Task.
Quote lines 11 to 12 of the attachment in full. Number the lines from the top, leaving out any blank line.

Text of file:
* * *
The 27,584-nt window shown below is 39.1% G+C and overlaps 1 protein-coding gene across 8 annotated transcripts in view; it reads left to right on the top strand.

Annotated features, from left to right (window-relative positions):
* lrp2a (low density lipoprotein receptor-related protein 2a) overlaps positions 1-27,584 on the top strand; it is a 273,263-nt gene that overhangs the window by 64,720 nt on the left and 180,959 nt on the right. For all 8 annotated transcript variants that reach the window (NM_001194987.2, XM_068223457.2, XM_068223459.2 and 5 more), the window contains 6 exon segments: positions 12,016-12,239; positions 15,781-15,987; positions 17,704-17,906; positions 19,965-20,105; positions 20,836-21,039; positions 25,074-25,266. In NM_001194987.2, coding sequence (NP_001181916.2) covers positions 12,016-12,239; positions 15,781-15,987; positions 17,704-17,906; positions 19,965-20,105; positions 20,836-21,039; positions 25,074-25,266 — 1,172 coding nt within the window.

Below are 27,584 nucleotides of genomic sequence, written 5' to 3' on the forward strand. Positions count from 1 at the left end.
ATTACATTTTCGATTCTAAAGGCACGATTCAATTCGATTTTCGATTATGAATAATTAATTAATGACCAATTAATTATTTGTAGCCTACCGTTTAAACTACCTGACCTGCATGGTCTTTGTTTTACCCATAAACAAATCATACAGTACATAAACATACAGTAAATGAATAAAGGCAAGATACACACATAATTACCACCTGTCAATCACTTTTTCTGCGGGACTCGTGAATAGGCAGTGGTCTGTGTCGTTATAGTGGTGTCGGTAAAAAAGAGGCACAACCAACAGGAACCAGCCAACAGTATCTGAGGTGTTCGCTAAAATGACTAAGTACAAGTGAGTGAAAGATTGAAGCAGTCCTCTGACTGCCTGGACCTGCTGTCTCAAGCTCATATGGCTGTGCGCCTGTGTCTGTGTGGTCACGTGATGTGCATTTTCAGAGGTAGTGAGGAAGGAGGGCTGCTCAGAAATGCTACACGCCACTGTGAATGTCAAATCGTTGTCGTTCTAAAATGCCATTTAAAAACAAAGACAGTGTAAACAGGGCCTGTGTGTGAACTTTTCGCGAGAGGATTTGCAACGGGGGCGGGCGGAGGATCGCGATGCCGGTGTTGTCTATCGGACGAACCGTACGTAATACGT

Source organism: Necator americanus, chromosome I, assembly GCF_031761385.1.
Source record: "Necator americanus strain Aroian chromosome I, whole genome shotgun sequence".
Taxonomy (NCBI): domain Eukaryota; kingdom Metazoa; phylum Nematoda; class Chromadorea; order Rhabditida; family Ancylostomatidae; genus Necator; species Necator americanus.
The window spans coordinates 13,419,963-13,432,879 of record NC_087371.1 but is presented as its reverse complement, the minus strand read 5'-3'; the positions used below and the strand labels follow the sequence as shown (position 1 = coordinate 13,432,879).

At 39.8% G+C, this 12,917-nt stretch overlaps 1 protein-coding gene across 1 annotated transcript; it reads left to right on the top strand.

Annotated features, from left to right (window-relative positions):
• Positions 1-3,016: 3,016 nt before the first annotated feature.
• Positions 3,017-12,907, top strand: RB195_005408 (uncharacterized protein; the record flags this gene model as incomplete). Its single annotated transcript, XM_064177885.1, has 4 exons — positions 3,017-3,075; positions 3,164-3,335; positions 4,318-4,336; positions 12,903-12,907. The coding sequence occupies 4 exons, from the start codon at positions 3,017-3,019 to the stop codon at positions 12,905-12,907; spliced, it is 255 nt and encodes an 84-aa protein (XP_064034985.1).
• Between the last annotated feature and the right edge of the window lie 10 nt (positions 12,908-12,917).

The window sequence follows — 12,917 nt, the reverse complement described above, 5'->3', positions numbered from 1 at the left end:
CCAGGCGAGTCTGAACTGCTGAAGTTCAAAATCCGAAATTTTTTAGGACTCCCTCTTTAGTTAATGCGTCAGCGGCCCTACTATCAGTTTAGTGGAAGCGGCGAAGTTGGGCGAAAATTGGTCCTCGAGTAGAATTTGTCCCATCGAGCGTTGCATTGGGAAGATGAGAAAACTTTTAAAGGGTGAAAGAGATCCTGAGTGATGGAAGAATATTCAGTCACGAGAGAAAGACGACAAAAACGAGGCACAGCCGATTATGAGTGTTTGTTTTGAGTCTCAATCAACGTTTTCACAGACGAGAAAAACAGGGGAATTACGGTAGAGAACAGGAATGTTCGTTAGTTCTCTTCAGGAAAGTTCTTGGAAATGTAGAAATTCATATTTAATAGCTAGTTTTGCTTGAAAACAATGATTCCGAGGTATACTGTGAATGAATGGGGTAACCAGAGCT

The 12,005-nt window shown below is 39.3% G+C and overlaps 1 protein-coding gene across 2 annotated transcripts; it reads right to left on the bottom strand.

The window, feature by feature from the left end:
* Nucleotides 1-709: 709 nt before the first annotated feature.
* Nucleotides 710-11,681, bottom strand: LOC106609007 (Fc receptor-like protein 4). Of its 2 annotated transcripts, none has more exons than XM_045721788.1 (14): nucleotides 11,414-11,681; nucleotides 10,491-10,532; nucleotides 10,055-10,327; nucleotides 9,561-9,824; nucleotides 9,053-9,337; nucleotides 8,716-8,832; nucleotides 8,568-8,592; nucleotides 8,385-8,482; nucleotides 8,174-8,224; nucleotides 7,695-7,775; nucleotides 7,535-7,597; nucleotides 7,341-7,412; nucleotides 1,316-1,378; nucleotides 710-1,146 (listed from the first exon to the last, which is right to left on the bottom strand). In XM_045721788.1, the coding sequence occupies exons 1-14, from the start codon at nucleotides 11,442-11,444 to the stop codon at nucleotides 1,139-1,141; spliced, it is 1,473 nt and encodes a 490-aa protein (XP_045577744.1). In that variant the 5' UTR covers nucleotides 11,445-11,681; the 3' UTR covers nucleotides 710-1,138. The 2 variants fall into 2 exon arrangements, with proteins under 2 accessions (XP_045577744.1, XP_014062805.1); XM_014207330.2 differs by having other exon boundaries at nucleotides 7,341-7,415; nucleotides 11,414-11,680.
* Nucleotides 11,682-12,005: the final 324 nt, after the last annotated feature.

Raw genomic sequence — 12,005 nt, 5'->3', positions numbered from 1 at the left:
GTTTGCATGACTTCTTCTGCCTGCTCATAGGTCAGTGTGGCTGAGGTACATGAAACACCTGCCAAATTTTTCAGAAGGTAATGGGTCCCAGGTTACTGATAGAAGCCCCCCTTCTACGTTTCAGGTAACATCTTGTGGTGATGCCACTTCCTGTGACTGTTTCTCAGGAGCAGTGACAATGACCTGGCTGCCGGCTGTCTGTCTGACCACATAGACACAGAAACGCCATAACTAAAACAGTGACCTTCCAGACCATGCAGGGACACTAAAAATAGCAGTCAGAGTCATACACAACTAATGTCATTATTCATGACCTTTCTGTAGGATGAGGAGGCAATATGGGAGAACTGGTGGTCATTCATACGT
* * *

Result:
Annotated features, from left to right (window-relative positions):
• Positions 1-3,016: 3,016 nt before the first annotated feature.